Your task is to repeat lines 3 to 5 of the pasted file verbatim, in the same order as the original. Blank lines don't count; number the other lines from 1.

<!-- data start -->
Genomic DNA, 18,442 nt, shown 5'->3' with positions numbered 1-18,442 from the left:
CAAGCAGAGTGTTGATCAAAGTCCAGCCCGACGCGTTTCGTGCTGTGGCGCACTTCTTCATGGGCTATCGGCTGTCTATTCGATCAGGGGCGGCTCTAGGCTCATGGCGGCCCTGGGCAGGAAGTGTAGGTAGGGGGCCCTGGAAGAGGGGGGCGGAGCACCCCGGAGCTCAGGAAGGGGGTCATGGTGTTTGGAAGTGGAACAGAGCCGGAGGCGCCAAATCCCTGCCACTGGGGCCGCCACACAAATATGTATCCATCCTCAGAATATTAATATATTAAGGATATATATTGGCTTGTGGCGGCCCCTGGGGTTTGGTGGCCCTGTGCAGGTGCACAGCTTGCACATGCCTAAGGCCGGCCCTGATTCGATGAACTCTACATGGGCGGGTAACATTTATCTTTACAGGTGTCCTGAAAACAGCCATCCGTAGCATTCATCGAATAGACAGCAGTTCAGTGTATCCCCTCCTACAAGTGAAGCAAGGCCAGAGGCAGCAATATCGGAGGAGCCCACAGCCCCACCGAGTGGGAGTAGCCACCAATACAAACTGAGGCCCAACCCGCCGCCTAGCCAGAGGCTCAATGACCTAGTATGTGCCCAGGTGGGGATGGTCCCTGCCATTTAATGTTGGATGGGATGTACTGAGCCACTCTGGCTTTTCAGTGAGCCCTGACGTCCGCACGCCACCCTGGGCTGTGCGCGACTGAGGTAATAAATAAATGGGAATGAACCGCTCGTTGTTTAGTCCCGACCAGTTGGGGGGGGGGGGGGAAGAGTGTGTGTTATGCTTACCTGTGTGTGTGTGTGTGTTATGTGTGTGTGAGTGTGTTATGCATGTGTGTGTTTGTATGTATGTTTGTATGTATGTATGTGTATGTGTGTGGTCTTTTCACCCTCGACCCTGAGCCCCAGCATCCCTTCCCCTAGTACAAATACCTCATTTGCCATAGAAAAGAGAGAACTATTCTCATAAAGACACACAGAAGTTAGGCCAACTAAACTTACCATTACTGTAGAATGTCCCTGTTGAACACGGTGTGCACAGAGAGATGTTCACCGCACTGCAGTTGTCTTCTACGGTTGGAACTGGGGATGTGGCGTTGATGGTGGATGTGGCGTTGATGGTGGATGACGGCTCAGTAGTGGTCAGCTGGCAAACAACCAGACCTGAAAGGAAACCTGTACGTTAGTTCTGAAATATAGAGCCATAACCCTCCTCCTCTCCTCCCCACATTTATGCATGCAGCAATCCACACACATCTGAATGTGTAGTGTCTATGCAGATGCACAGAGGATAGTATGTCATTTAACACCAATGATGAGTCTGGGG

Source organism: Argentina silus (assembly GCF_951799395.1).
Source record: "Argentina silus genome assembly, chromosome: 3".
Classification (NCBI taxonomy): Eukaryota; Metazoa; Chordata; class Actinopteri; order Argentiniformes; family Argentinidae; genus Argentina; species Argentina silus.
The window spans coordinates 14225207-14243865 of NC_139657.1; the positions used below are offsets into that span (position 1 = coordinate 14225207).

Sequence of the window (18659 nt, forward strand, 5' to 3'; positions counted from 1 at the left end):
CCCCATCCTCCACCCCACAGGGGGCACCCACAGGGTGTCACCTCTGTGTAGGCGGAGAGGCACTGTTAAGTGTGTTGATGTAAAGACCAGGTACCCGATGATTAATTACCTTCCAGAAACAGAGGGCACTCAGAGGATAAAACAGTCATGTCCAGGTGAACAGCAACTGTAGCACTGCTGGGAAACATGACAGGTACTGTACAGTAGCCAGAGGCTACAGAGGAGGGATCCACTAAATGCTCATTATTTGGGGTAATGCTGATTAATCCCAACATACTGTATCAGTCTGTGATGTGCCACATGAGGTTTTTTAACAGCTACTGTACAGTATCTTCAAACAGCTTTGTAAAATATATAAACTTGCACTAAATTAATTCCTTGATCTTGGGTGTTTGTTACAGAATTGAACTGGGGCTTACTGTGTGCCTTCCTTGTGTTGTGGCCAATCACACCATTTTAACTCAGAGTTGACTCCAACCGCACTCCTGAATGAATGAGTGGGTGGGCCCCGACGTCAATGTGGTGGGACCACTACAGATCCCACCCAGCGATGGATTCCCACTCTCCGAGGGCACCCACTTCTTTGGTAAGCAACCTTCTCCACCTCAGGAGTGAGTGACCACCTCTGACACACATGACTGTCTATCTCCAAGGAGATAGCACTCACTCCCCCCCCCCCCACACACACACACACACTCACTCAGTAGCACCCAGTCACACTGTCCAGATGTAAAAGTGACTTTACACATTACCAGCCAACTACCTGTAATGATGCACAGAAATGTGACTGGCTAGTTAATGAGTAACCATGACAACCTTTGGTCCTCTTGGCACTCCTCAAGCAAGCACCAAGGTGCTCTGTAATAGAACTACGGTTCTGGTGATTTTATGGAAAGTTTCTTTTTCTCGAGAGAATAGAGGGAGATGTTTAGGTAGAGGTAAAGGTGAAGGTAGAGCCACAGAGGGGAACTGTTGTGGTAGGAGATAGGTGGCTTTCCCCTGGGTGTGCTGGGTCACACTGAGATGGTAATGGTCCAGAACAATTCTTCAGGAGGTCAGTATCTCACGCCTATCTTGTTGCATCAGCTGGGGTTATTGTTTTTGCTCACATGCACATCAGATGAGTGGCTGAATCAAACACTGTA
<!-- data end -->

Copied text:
Source organism: Argentina silus (assembly GCF_951799395.1).
Source record: "Argentina silus genome assembly, chromosome: 3".
Classification (NCBI taxonomy): Eukaryota; Metazoa; Chordata; class Actinopteri; order Argentiniformes; family Argentinidae; genus Argentina; species Argentina silus.